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Amalgam Protestors go to ADA's front door

By John McDonnell


More than a dozen demonstrators took to the sidewalk in front of the American Dental Association's Chicago headquarters Sept. 7. Carrying anti-amalgam signs, the group called on ADA leaders to stop supporting the use of mercury in dental fillings. "It is time we consumers go to the ADA's front door and tell them to say the 'm' word to the American people," says Leo Cashman, president of Dental Amalgam Mercury Syndrome Inc. (DAMS). "If people only knew the risks, no child in America would be given mercury amalgam fillings."

The protesters say the ADA admitted in a court filing several weeks ago that it receives money from mercury amalgam manufacturers. Protest organizers want to know how much money the ADA gets from those manufacturers and why they continue to take money for endorsing products. Amalgam manufacturers do give the ADA money for its Seal of Acceptance program, but association officials deny conflict of interest. Fees charged to manufacturers with products in the Seal program cover about 40 percent of its total cost, which runs about $1.5 million annually, says an ADA spokesperson. The balance is funded by membership dues. "A total of about $5,100 per year is generated from amalgam manufacturers with products in the Seal program," adds the ADA spokesperson.

DAMS members insist amalgam is dangerous to humans, especially pregnant women and children. Officials with the Centers for Disease Control and Prevention in Atlanta disagree. "Analysis of currently available peer-reviewed scientific data does not support claims that individuals with dental amalgam restorations will experience adverse effects, including renal, neurological or developmental, except for very rare allergic or hypersensitivity reactions," says a CDC spokesperson.

CDC officials also say there is no proof that removal of amalgam can cure some illnesses as ADA protesters claim. "While there have been a number of case studies and anecdotal reports about adverse effects from amalgam, no published controlled studies have demonstrated systemic adverse effects," says the CDC. "There is also no scientific evidence that general symptoms are relieved by removal of existing amalgam restorations."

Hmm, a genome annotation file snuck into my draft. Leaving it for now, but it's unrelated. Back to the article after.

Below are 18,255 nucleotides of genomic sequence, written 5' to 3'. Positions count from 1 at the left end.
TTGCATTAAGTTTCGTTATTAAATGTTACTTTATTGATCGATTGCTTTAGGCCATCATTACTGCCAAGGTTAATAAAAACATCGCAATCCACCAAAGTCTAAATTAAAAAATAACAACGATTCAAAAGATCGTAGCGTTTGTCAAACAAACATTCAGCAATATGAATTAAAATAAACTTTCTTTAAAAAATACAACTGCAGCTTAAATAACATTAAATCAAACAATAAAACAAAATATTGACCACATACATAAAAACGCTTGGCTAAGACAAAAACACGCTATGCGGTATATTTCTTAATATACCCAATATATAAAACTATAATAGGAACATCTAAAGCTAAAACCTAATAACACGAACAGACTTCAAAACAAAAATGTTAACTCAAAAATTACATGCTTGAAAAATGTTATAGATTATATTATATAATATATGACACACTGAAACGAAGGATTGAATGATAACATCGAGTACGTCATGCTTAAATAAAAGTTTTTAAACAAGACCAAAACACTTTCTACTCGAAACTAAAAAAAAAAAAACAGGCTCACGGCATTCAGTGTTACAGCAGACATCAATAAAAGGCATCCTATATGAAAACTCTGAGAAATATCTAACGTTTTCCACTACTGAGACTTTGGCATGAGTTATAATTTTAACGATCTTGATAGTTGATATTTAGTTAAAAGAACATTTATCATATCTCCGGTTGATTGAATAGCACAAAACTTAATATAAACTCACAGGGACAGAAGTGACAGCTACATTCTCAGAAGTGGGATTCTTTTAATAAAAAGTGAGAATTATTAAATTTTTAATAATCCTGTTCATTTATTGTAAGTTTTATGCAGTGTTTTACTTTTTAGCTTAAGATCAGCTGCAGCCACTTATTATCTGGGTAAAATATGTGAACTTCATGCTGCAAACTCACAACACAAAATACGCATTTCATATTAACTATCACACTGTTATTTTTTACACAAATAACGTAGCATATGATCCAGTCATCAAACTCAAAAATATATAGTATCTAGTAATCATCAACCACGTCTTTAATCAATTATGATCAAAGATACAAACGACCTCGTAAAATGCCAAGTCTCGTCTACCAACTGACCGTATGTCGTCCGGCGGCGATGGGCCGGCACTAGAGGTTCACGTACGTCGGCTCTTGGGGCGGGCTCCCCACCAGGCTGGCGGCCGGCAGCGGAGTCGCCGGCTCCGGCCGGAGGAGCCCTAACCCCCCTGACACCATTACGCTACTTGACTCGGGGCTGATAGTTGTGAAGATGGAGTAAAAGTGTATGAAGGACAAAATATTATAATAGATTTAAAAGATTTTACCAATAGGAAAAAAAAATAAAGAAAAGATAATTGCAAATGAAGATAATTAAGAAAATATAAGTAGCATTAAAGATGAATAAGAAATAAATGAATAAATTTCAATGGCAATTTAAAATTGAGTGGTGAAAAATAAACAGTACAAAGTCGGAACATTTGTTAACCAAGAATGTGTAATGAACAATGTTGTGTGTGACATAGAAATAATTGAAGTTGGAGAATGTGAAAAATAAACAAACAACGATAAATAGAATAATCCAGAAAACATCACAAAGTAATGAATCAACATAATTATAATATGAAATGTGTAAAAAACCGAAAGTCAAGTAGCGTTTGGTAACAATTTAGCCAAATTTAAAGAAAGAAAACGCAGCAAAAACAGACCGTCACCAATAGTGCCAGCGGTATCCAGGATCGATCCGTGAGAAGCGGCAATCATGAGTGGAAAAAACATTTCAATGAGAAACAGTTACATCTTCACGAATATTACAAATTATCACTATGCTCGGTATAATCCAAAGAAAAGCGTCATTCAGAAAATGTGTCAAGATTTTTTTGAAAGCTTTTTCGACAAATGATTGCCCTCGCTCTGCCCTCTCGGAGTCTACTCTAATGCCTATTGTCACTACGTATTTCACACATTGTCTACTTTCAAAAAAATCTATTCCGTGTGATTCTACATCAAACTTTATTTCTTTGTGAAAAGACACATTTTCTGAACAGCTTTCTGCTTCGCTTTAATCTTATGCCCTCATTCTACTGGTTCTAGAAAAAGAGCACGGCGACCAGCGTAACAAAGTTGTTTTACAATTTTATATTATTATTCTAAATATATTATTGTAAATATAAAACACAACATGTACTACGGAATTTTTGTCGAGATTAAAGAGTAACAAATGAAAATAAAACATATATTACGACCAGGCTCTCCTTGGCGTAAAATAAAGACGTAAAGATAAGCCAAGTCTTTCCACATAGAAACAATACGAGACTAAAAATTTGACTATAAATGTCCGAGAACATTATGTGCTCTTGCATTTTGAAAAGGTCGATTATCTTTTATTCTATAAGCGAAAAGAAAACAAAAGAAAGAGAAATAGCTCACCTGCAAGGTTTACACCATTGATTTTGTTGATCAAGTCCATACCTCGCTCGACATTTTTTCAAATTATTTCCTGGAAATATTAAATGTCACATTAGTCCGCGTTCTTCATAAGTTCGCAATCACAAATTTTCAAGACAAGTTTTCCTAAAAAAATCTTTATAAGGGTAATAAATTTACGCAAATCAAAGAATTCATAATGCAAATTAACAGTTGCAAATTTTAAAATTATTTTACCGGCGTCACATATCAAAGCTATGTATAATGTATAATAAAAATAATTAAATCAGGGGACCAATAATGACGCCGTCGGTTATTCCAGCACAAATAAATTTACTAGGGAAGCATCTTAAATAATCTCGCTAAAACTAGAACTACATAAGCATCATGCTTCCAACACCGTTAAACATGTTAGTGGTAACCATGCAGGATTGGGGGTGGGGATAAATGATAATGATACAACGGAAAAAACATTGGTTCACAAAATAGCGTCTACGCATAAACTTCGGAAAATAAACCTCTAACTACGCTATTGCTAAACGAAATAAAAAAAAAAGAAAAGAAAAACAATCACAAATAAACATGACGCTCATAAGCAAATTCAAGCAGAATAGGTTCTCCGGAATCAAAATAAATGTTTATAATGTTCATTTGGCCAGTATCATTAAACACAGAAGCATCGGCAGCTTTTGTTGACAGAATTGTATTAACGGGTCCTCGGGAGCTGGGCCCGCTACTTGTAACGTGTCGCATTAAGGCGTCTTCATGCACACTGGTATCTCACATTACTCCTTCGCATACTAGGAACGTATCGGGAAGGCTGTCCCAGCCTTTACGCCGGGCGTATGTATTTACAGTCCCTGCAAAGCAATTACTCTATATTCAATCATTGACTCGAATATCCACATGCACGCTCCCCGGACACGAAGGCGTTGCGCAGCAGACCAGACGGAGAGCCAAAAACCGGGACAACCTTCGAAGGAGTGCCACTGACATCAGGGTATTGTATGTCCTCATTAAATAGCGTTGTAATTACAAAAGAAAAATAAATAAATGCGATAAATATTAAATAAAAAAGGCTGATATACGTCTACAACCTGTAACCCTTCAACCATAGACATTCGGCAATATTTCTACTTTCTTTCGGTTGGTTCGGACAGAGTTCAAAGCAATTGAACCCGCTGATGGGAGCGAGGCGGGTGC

ADA officials say groups like DAMS prey on the fears of people with serious medical conditions by leading them to believe that costly dental treatment (removal and replacement of amalgam fillings) will cure any number of diseases. "There is no sound scientific evidence supporting a link between amalgam fillings and systemic diseases or chronic illness," ADA President Robert M. Anderton says. "This is a position shared by the ADA and all major U.S. public health agencies and is a matter of public record."

It appears as though the ADA is growing tired of amalgam protestors. In the September 2001 issue of the Journal of the American Dental Association, Editor Lawrence Meskin writes: "It's the mercury in amalgam that has it's detractors dancing around like the Mad Hatter from 'Alice in Wonderland.' Attributing almost every conceivable health woe to a person's dental fillings, amalgam opponents state that these restorations release sufficient mercury to cause multiple sclerosis, or MS; Parkinson's disease; Alzheimer's disease; and a host of other conditions."

Meskin sternly addresses amalgam protestors at the end of that editoral. "Antiamalgamists, take note. Regardless of what you may think, there still is no sound scientific evidence supporting links between amalgam fillings and systemic diseases or chronic illness. However, if ongoing scientific inquiry ever were to indicate that amalgam is detrimental to the health and welfare of the public, I can assure you that dentistry would need no outside organization, group or individual to remind it of its obligation to do no harm."

In their own words ...

EDITOR'S NOTE: Dentalproducts.net grabbed its digital video camera and met the antiamalgamists who staged a protest at ADA headquarters Sept. 7. Though you've likely heard their argument before, we hope the following video/audio clips with three of the protestors will provide you with some added insight into an age-old debate. (You will need the Windows Media Player to view these clips.)

Karen Truskowski, DAMS Illinois coordinator. To view clip, select between the 56K or broadband versions.

Linda Brocato, DAMS member. To view clip, select between the 56K or broadband versions.

Boyd Haley, University of Kentucky, professor and chairman, department of chemistry. To view clip, select between the 56K or broadband versions.

It should be noted that the American Dental Association refuted several claims made by Haley at an April 25 hearing held by the U.S. House of Representatives' committee on government reform. At the hearing, titled "Autism -- Why the increased rates? A one-year update," Haley testisfied against the use of mercury in dental amalgam. (View the clip above to hear what Haley has to say about the mercury in amalgam.)

The ADA's response to the federal committee -- penned by ADA President Robert M. Anderton, D.D.S. -- denies the existence of any "scientifically valid evidence linking either autism or Alzheimer's disease with dental amalgam.

"And there is no scientifically valid evidence demonstrating in vivo transformation of inorganic or mercury vapor into organo mercury species in individuals occupationally exposed to amalgam mercury vapor," Anderton said.

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